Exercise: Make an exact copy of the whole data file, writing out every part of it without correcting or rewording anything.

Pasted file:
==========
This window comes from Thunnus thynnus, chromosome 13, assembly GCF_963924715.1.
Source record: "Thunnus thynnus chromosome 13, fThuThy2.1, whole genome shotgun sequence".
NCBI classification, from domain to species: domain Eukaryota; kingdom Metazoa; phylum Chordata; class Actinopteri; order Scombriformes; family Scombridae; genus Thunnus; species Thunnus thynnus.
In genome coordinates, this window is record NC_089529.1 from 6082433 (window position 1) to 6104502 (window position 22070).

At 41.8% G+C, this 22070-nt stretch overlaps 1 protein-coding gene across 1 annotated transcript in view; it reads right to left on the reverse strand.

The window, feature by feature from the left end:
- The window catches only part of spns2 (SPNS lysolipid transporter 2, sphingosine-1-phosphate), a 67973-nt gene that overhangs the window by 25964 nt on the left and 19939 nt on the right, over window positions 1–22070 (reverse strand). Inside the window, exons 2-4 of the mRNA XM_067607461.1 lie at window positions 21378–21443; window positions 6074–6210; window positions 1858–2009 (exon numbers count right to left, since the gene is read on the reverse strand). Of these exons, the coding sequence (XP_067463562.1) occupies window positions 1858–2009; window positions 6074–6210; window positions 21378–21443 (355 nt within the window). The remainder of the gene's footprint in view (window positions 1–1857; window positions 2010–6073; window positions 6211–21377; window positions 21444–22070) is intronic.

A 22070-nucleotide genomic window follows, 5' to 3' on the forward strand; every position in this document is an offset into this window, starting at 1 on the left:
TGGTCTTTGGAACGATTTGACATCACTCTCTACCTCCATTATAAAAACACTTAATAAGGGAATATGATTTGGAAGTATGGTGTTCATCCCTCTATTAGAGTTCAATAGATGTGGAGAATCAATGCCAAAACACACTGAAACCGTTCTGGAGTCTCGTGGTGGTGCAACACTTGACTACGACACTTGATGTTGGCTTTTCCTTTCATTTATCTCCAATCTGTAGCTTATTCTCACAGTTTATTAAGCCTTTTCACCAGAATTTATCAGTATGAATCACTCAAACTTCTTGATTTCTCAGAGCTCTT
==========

This window comes from Thunnus thynnus, chromosome 13, assembly GCF_963924715.1.
Source record: "Thunnus thynnus chromosome 13, fThuThy2.1, whole genome shotgun sequence".
NCBI classification, from domain to species: domain Eukaryota; kingdom Metazoa; phylum Chordata; class Actinopteri; order Scombriformes; family Scombridae; genus Thunnus; species Thunnus thynnus.
In genome coordinates, this window is record NC_089529.1 from 6082433 (window position 1) to 6104502 (window position 22070).

At 41.8% G+C, this 22070-nt stretch overlaps 1 protein-coding gene across 1 annotated transcript in view; it reads right to left on the reverse strand.

The window, feature by feature from the left end:
- The window catches only part of spns2 (SPNS lysolipid transporter 2, sphingosine-1-phosphate), a 67973-nt gene that overhangs the window by 25964 nt on the left and 19939 nt on the right, over window positions 1–22070 (reverse strand). Inside the window, exons 2-4 of the mRNA XM_067607461.1 lie at window positions 21378–21443; window positions 6074–6210; window positions 1858–2009 (exon numbers count right to left, since the gene is read on the reverse strand). Of these exons, the coding sequence (XP_067463562.1) occupies window positions 1858–2009; window positions 6074–6210; window positions 21378–21443 (355 nt within the window). The remainder of the gene's footprint in view (window positions 1–1857; window positions 2010–6073; window positions 6211–21377; window positions 21444–22070) is intronic.

A 22070-nucleotide genomic window follows, 5' to 3' on the forward strand; every position in this document is an offset into this window, starting at 1 on the left:
TGGTCTTTGGAACGATTTGACATCACTCTCTACCTCCATTATAAAAACACTTAATAAGGGAATATGATTTGGAAGTATGGTGTTCATCCCTCTATTAGAGTTCAATAGATGTGGAGAATCAATGCCAAAACACACTGAAACCGTTCTGGAGTCTCGTGGTGGTGCAACACTTGACTACGACACTTGATGTTGGCTTTTCCTTTCATTTATCTCCAATCTGTAGCTTATTCTCACAGTTTATTAAGCCTTTTCACCAGAATTTATCAGTATGAATCACTCAAACTTCTTGATTTCTCAGAGCTCTT